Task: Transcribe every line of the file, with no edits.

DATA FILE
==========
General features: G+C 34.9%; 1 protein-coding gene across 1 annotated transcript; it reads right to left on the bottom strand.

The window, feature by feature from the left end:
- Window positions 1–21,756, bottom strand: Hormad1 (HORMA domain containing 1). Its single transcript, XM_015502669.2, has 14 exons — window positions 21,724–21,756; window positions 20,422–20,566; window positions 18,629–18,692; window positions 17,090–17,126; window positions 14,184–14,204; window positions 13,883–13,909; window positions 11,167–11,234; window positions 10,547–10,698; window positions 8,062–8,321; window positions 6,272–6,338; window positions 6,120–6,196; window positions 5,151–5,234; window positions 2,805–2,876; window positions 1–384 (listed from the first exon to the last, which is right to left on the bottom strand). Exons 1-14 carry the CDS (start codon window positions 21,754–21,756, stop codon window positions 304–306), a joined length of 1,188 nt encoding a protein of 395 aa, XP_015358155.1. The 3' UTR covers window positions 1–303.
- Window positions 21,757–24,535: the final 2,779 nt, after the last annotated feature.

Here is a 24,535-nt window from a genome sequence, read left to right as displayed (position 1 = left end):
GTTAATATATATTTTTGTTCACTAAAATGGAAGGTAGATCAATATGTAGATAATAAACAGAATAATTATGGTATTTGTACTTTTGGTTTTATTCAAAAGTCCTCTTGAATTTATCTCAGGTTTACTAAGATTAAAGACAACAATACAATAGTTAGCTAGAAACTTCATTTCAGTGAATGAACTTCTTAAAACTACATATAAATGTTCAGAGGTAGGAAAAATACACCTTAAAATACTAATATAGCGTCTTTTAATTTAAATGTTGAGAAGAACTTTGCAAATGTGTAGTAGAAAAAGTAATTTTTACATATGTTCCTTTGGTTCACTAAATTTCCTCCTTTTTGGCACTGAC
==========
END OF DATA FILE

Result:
General features: G+C 34.9%; 1 protein-coding gene across 1 annotated transcript; it reads right to left on the bottom strand.

The window, feature by feature from the left end:
- Window positions 1–21,756, bottom strand: Hormad1 (HORMA domain containing 1). Its single transcript, XM_015502669.2, has 14 exons — window positions 21,724–21,756; window positions 20,422–20,566; window positions 18,629–18,692; window positions 17,090–17,126; window positions 14,184–14,204; window positions 13,883–13,909; window positions 11,167–11,234; window positions 10,547–10,698; window positions 8,062–8,321; window positions 6,272–6,338; window positions 6,120–6,196; window positions 5,151–5,234; window positions 2,805–2,876; window positions 1–384 (listed from the first exon to the last, which is right to left on the bottom strand). Exons 1-14 carry the CDS (start codon window positions 21,754–21,756, stop codon window positions 304–306), a joined length of 1,188 nt encoding a protein of 395 aa, XP_015358155.1. The 3' UTR covers window positions 1–303.
- Window positions 21,757–24,535: the final 2,779 nt, after the last annotated feature.

Here is a 24,535-nt window from a genome sequence, read left to right as displayed (position 1 = left end):
GTTAATATATATTTTTGTTCACTAAAATGGAAGGTAGATCAATATGTAGATAATAAACAGAATAATTATGGTATTTGTACTTTTGGTTTTATTCAAAAGTCCTCTTGAATTTATCTCAGGTTTACTAAGATTAAAGACAACAATACAATAGTTAGCTAGAAACTTCATTTCAGTGAATGAACTTCTTAAAACTACATATAAATGTTCAGAGGTAGGAAAAATACACCTTAAAATACTAATATAGCGTCTTTTAATTTAAATGTTGAGAAGAACTTTGCAAATGTGTAGTAGAAAAAGTAATTTTTACATATGTTCCTTTGGTTCACTAAATTTCCTCCTTTTTGGCACTGAC